“We all begin with a clean slate,” they say, in an opening “Birth” sequence, hands dipped in a bowl of clear water, bodies innocent in white undershirts and scrub pants. They explain how quickly our lives become defined by hues both literal (blue for boys, pink for girls) and metaphorical (the gold of a parent’s pride, the black of rejection). As others leave their marks on us, so do we on the people whose lives come in contact with ours: “We are constantly painters and canvases all at once.”
Word by word, stroke by stroke, those fresh faces and pristine pajamas get smeared, stained and splattered with the chromatic fallout from childhood friendships (brown), first loves (yellow), shared passions (red), thwarted convictions (dark gray).
As the paint flies, with some nice acoustic underscoring, we see Rorschach-like suggestions of tenderness and violence, alienation and connection.
The performers share the wisdom of painters past: Van Gogh, Picasso and others who might have popped up on a Google search for “famous artist quotes.” And they ask, “Who was it that painted you?” It’s a colorful exercise and an emotionally rewarding one at times. Still, much is missing from this picture.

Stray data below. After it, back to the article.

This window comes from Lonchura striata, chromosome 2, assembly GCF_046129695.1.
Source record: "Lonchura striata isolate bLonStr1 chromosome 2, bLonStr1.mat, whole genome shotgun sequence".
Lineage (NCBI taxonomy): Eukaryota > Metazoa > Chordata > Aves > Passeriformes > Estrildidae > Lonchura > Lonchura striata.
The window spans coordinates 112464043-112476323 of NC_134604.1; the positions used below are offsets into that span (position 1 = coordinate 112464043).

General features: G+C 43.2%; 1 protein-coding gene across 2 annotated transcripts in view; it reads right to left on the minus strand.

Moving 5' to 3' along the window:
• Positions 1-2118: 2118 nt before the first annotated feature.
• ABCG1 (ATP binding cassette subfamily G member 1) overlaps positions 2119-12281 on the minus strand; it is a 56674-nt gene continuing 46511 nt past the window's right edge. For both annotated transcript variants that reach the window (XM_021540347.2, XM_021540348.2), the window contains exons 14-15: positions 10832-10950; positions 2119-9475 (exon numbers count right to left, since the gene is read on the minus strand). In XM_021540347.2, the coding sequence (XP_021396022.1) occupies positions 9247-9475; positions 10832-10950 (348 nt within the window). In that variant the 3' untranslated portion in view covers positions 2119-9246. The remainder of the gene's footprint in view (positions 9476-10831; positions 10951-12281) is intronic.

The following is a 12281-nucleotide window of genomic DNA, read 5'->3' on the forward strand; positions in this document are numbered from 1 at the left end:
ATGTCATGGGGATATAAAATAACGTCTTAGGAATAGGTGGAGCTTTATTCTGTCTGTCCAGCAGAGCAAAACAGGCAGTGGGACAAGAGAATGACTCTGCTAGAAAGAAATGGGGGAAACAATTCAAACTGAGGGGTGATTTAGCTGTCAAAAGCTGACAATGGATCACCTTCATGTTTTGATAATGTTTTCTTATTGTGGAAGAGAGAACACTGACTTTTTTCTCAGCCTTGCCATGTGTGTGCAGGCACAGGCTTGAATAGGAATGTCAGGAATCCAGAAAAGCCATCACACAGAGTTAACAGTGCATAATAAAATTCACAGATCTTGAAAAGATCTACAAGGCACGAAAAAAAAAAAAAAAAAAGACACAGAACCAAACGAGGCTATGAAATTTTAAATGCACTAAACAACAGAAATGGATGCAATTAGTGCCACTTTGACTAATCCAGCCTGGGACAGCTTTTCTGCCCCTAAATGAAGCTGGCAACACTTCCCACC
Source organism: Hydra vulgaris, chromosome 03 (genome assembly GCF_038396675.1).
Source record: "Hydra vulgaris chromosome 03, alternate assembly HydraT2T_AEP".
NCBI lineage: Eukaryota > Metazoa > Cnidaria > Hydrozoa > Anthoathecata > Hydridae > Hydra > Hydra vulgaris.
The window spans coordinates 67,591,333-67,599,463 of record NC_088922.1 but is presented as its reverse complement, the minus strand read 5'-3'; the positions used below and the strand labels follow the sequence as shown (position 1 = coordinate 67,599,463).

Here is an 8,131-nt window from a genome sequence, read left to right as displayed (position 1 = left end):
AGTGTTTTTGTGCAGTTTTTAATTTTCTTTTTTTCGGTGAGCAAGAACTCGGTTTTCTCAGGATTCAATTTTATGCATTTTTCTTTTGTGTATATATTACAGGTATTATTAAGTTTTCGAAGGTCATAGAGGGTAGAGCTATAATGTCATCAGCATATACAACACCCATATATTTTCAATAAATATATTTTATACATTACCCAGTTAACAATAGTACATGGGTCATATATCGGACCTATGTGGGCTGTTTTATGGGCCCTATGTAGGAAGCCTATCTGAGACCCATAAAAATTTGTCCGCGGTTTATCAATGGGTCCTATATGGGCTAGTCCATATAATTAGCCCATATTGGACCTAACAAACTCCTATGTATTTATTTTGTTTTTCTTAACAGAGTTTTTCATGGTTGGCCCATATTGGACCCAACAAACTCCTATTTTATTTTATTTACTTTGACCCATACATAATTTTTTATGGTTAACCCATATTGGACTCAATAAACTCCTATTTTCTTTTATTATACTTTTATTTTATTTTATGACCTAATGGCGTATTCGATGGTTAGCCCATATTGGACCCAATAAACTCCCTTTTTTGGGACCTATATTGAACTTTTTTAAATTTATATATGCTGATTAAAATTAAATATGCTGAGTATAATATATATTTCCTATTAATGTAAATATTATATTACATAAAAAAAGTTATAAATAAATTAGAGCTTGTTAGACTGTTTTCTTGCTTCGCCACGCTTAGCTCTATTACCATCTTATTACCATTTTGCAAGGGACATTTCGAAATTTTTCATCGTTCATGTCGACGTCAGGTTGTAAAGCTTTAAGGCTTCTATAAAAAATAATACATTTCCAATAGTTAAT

Taking away the several minutes spent setting up the piece — the ritual laying of drop cloths, the arrangement of guitars, the positioning of paint trays (an action that prompted at least one dressed-up viewer Saturday night to select a farther-away seat) — Painted runs about half an hour, so it’s over before the paint has dried and the ideas have soaked in. Not that we blame the actors. After a show like this, we’d all be in a rush for the showers ourselves.
The brief running time would feel more in proportion to the subject if the creators had limited themselves to smaller, more personal moments like those reflected on early in the piece: Monologues about being adopted from an orphanage and falling for a girl of a different race hit their marks simply and beautifully, whereas a would-be climactic sequence, drawing on interviews with those who remember 9/11, the bombing of Pearl Harbor, the shootings at Kent State, the Kennedy assassination and other disasters, was, for me, the weakest portion of the show — distancing, grandiose, and at its worst, trivializing. I don’t think the actual victims of these events would appreciate seeing their experiences reduced to the dimensions of a Crayola box, even one of those big ones with the built-in sharpener.
Painted ends, though, on a satisfying note of purity and inspiration. The show’s framework is there. A trip back to the drawing board, with some real soul-searching, would get these gifted aspirants closer to a true work of art.
Performed at Duveneck through June 6. See performance dates and preview here.